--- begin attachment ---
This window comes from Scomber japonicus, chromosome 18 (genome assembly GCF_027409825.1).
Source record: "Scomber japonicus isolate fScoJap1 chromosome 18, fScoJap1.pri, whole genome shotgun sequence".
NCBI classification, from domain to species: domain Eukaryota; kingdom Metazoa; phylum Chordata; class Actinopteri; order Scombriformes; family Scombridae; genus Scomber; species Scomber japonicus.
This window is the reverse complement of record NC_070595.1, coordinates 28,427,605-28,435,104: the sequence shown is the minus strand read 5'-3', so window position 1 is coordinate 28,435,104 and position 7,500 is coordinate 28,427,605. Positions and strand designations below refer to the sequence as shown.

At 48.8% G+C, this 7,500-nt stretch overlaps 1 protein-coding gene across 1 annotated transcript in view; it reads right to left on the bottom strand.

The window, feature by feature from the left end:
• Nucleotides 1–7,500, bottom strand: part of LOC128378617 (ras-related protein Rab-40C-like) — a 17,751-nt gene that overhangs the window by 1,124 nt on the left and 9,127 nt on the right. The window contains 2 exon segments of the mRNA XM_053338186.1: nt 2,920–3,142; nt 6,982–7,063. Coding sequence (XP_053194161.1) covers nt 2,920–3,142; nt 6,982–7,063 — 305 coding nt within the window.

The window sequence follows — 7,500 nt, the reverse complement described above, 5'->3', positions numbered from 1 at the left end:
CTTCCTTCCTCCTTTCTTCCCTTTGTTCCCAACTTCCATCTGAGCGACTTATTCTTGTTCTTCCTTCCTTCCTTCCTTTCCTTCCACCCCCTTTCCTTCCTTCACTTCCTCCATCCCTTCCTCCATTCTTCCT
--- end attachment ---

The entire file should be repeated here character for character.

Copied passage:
This window comes from Scomber japonicus, chromosome 18 (genome assembly GCF_027409825.1).
Source record: "Scomber japonicus isolate fScoJap1 chromosome 18, fScoJap1.pri, whole genome shotgun sequence".
NCBI classification, from domain to species: domain Eukaryota; kingdom Metazoa; phylum Chordata; class Actinopteri; order Scombriformes; family Scombridae; genus Scomber; species Scomber japonicus.
This window is the reverse complement of record NC_070595.1, coordinates 28,427,605-28,435,104: the sequence shown is the minus strand read 5'-3', so window position 1 is coordinate 28,435,104 and position 7,500 is coordinate 28,427,605. Positions and strand designations below refer to the sequence as shown.

At 48.8% G+C, this 7,500-nt stretch overlaps 1 protein-coding gene across 1 annotated transcript in view; it reads right to left on the bottom strand.

The window, feature by feature from the left end:
• Nucleotides 1–7,500, bottom strand: part of LOC128378617 (ras-related protein Rab-40C-like) — a 17,751-nt gene that overhangs the window by 1,124 nt on the left and 9,127 nt on the right. The window contains 2 exon segments of the mRNA XM_053338186.1: nt 2,920–3,142; nt 6,982–7,063. Coding sequence (XP_053194161.1) covers nt 2,920–3,142; nt 6,982–7,063 — 305 coding nt within the window.

The window sequence follows — 7,500 nt, the reverse complement described above, 5'->3', positions numbered from 1 at the left end:
CTTCCTTCCTCCTTTCTTCCCTTTGTTCCCAACTTCCATCTGAGCGACTTATTCTTGTTCTTCCTTCCTTCCTTCCTTTCCTTCCACCCCCTTTCCTTCCTTCACTTCCTCCATCCCTTCCTCCATTCTTCCT